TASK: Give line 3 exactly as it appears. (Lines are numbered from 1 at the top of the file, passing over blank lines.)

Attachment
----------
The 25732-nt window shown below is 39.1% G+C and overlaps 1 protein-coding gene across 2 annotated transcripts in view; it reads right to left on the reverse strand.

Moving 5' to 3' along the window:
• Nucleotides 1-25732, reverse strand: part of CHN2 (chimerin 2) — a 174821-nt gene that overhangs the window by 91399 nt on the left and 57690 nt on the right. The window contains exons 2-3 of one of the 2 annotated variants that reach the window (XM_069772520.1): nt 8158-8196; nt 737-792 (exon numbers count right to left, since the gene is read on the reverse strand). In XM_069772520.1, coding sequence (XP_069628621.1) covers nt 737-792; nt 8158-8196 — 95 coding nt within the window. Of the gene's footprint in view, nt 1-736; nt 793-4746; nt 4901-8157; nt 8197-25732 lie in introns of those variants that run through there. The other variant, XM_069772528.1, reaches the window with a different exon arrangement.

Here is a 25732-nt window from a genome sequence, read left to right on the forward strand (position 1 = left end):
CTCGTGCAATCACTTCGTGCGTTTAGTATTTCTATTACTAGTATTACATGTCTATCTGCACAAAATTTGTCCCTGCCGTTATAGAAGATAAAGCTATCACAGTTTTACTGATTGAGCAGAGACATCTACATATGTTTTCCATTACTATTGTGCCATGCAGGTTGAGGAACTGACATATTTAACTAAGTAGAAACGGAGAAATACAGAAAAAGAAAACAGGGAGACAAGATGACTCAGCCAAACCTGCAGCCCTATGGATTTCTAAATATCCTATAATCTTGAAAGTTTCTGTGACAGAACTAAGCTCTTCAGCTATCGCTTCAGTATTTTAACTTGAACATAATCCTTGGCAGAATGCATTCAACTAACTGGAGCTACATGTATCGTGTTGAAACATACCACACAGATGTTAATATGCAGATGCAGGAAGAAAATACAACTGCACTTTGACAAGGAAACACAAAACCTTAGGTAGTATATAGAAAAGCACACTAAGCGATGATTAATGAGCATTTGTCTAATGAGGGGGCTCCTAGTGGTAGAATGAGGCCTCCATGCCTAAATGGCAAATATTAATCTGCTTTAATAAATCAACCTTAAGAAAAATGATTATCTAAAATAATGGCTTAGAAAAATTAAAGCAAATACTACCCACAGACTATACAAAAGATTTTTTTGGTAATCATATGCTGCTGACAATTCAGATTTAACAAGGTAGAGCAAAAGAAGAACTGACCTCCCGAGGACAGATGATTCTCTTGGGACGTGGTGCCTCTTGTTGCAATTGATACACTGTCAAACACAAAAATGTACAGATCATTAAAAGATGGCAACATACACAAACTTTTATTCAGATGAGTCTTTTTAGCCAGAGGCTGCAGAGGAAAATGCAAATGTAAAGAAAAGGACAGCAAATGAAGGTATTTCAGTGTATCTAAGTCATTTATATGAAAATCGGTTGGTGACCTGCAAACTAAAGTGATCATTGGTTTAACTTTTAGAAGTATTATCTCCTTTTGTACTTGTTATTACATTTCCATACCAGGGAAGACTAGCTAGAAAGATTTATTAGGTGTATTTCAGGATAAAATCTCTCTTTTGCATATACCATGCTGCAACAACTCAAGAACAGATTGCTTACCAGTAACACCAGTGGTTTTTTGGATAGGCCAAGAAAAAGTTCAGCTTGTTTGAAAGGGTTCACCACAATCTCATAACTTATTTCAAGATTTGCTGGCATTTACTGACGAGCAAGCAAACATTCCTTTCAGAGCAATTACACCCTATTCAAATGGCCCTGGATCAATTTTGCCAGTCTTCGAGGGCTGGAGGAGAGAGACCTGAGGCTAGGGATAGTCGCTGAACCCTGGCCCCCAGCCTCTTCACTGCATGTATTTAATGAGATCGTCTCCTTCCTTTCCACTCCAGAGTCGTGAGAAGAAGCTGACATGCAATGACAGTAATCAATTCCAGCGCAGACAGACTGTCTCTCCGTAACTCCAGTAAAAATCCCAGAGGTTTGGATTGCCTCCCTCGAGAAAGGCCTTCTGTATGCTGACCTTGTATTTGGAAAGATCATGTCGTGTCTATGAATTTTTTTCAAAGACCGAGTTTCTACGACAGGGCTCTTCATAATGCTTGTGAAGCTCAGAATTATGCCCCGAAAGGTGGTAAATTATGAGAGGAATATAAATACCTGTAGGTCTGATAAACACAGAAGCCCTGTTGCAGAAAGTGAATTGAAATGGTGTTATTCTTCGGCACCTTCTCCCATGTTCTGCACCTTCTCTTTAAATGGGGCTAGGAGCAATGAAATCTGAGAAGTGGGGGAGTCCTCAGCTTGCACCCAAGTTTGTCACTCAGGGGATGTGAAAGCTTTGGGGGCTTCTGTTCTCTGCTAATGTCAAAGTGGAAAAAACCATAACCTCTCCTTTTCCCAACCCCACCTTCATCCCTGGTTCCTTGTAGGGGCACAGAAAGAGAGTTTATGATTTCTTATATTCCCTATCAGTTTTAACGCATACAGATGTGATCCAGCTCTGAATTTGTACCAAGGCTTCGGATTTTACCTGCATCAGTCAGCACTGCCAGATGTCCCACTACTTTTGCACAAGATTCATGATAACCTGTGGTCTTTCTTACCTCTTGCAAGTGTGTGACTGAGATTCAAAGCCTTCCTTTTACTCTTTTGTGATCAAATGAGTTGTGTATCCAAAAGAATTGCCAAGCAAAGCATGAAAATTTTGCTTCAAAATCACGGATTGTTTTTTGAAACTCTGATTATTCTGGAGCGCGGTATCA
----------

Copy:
• Nucleotides 1-25732, reverse strand: part of CHN2 (chimerin 2) — a 174821-nt gene that overhangs the window by 91399 nt on the left and 57690 nt on the right. The window contains exons 2-3 of one of the 2 annotated variants that reach the window (XM_069772520.1): nt 8158-8196; nt 737-792 (exon numbers count right to left, since the gene is read on the reverse strand). In XM_069772520.1, coding sequence (XP_069628621.1) covers nt 737-792; nt 8158-8196 — 95 coding nt within the window. Of the gene's footprint in view, nt 1-736; nt 793-4746; nt 4901-8157; nt 8197-25732 lie in introns of those variants that run through there. The other variant, XM_069772528.1, reaches the window with a different exon arrangement.